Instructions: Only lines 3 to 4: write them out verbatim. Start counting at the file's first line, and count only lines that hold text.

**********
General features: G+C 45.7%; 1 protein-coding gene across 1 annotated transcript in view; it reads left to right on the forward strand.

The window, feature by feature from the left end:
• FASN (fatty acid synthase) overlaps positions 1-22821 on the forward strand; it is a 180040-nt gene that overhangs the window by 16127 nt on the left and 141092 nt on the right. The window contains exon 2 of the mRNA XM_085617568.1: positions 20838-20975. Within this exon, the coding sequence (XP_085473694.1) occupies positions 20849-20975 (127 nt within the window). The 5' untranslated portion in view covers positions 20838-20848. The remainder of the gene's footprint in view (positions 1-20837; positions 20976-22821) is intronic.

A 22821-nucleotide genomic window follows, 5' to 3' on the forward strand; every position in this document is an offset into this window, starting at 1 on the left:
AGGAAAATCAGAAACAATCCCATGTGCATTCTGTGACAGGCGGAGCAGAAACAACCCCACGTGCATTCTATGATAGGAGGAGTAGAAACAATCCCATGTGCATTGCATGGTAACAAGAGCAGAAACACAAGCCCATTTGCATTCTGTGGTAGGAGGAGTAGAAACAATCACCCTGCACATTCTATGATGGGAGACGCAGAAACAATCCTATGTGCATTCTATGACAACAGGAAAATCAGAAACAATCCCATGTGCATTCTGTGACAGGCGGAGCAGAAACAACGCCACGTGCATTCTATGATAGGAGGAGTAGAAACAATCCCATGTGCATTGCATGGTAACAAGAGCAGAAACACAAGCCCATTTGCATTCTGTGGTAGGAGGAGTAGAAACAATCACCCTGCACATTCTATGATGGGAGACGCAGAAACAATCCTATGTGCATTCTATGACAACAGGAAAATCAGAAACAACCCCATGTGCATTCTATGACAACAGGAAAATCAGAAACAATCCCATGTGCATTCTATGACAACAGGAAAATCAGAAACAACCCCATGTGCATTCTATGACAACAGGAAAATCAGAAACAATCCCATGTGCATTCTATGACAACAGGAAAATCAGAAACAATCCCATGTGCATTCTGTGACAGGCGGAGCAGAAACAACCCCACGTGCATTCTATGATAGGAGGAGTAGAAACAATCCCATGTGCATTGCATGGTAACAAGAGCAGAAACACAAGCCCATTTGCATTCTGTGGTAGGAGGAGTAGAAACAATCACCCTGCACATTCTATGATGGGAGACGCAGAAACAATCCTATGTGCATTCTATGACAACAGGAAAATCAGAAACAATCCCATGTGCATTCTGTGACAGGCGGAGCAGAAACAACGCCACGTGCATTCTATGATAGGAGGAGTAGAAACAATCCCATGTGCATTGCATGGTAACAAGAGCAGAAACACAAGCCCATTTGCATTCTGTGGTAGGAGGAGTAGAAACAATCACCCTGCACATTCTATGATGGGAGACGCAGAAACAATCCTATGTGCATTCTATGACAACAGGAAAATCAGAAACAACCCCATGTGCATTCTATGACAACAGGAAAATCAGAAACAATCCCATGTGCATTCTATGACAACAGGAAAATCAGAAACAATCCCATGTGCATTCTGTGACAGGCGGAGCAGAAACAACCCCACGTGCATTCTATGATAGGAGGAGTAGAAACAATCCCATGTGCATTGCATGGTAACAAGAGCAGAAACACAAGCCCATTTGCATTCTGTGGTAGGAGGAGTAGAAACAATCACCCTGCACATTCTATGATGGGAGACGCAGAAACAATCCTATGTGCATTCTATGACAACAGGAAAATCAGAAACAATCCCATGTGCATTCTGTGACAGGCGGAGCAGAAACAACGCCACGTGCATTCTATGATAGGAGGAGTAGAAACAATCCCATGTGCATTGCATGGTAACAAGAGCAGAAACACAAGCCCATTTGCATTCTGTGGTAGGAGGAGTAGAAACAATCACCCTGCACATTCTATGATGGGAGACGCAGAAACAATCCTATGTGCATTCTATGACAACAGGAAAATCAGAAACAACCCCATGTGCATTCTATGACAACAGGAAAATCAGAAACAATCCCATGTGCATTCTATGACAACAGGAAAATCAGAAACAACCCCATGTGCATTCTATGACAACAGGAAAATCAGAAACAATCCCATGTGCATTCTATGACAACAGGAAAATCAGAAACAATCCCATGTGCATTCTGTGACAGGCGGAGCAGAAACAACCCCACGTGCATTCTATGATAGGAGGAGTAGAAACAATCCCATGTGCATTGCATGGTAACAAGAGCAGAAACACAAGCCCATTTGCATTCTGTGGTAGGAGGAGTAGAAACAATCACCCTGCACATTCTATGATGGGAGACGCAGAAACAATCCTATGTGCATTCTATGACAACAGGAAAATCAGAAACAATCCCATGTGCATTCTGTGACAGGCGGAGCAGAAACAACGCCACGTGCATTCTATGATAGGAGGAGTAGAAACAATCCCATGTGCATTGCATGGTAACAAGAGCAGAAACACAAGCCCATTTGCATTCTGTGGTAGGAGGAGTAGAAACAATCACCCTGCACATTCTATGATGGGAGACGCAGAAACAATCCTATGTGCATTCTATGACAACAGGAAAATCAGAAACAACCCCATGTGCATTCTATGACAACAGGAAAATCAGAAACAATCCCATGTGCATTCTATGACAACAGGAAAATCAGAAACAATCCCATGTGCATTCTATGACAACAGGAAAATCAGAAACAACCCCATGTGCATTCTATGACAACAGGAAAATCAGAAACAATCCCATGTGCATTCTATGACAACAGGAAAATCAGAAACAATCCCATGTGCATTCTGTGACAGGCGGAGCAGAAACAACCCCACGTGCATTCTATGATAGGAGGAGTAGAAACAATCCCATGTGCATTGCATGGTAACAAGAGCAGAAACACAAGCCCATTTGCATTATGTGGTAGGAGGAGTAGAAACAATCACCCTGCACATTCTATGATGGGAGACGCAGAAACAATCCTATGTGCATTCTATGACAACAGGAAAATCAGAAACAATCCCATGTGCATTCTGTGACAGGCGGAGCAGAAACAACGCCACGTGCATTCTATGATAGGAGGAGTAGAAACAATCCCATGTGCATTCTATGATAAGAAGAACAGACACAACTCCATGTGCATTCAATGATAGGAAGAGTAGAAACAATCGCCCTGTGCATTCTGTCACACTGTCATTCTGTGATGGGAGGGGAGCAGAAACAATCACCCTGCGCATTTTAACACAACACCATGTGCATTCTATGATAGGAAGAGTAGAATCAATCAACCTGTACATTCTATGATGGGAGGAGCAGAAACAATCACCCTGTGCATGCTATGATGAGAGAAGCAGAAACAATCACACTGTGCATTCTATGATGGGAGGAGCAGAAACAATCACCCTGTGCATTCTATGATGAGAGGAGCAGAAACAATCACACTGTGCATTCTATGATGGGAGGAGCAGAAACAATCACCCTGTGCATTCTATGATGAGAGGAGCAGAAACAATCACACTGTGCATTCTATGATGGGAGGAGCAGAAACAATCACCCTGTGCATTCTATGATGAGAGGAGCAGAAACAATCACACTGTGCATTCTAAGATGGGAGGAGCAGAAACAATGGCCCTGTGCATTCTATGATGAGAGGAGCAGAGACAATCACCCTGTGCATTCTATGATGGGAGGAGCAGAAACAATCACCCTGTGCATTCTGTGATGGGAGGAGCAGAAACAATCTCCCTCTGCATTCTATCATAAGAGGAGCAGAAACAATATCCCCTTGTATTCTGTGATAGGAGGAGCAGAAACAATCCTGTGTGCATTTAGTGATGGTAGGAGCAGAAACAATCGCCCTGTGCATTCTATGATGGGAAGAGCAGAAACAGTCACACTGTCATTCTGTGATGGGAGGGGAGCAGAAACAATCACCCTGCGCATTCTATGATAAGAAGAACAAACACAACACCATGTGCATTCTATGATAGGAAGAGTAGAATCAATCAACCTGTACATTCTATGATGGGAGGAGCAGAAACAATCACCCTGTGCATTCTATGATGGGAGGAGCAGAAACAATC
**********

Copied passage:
• FASN (fatty acid synthase) overlaps positions 1-22821 on the forward strand; it is a 180040-nt gene that overhangs the window by 16127 nt on the left and 141092 nt on the right. The window contains exon 2 of the mRNA XM_085617568.1: positions 20838-20975. Within this exon, the coding sequence (XP_085473694.1) occupies positions 20849-20975 (127 nt within the window). The 5' untranslated portion in view covers positions 20838-20848. The remainder of the gene's footprint in view (positions 1-20837; positions 20976-22821) is intronic.

A 22821-nucleotide genomic window follows, 5' to 3' on the forward strand; every position in this document is an offset into this window, starting at 1 on the left: